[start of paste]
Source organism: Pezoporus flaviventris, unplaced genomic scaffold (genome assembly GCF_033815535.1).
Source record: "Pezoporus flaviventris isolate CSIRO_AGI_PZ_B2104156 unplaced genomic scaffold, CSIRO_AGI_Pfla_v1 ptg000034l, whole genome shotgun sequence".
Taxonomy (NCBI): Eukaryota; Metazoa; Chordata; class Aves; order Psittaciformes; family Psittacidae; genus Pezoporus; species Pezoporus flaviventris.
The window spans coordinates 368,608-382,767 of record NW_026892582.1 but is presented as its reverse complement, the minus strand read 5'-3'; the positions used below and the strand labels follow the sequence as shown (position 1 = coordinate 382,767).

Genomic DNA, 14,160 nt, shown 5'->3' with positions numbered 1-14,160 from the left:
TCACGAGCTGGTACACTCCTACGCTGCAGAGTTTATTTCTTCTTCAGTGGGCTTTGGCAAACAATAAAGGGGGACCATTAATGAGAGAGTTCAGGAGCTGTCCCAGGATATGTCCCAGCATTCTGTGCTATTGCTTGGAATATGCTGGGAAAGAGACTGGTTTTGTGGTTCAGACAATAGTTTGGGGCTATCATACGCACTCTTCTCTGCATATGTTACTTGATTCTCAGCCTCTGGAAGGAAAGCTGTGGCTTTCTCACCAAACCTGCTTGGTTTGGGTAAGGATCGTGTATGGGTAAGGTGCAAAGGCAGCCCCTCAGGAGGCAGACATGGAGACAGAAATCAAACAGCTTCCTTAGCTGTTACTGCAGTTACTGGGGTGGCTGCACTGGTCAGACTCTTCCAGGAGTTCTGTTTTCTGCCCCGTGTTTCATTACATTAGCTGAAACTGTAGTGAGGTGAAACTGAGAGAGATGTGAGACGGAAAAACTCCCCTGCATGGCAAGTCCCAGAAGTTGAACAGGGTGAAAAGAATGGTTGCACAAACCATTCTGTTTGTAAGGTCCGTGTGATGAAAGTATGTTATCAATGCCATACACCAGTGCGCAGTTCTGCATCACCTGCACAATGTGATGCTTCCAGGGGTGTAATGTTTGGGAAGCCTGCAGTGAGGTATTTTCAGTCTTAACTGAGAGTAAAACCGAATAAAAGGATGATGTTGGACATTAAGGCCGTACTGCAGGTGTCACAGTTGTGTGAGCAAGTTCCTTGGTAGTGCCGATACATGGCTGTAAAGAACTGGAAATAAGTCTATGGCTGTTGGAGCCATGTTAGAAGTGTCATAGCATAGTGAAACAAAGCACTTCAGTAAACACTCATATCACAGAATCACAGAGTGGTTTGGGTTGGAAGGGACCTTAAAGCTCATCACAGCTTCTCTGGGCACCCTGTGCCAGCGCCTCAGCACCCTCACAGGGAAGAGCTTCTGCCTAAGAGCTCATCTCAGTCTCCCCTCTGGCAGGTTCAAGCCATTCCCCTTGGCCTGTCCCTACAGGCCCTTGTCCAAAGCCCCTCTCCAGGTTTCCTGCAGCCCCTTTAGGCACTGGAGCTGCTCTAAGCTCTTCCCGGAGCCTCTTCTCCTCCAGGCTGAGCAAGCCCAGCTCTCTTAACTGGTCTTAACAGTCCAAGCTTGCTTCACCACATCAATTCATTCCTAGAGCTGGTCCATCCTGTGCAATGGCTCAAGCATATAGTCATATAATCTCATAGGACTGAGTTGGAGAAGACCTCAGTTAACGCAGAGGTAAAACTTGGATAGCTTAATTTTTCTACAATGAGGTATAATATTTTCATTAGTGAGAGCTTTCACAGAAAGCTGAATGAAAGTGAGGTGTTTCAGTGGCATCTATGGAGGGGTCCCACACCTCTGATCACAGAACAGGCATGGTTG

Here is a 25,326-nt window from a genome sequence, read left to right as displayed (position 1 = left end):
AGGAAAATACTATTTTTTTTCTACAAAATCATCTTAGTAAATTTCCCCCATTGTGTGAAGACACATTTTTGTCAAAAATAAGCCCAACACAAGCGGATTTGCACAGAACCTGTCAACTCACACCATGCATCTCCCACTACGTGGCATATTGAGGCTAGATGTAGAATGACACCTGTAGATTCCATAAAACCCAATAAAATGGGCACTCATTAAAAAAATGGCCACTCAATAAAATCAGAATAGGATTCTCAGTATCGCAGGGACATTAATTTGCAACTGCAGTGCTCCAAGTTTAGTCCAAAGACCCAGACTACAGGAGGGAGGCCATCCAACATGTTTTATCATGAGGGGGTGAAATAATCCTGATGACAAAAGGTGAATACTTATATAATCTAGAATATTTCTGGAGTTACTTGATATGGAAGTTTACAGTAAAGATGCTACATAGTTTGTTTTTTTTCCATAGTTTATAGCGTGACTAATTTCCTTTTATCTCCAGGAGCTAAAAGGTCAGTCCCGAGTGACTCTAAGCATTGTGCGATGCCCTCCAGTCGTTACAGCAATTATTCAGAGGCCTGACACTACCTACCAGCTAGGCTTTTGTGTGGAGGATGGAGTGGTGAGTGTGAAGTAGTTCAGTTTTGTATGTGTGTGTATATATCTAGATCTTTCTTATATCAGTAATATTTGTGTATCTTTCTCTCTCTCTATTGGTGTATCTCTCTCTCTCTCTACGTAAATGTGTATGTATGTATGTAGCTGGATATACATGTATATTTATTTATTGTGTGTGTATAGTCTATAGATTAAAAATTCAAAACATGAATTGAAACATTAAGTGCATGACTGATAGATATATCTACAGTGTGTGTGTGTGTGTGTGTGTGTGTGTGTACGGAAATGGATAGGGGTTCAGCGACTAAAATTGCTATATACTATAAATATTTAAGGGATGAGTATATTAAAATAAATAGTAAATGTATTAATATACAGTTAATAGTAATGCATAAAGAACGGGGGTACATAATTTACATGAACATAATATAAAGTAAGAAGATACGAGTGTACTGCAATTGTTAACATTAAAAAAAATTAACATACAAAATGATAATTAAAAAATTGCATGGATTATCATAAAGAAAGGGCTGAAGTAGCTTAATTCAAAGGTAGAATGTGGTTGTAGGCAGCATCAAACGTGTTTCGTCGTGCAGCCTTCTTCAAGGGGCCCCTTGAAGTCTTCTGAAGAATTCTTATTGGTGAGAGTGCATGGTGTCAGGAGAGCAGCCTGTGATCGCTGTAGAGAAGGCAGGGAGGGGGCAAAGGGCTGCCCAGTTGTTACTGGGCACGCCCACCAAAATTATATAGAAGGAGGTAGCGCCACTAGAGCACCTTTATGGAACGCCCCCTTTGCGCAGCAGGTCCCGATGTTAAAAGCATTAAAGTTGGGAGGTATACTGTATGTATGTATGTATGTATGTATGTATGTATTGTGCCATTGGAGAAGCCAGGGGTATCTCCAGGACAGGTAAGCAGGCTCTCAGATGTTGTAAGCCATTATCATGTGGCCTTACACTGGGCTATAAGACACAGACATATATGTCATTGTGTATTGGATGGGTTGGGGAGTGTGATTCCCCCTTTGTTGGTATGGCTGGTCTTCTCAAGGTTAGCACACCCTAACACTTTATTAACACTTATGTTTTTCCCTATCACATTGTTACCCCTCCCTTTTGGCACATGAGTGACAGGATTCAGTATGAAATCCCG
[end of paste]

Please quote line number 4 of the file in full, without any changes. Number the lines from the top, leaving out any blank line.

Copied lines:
The window spans coordinates 368,608-382,767 of record NW_026892582.1 but is presented as its reverse complement, the minus strand read 5'-3'; the positions used below and the strand labels follow the sequence as shown (position 1 = coordinate 382,767).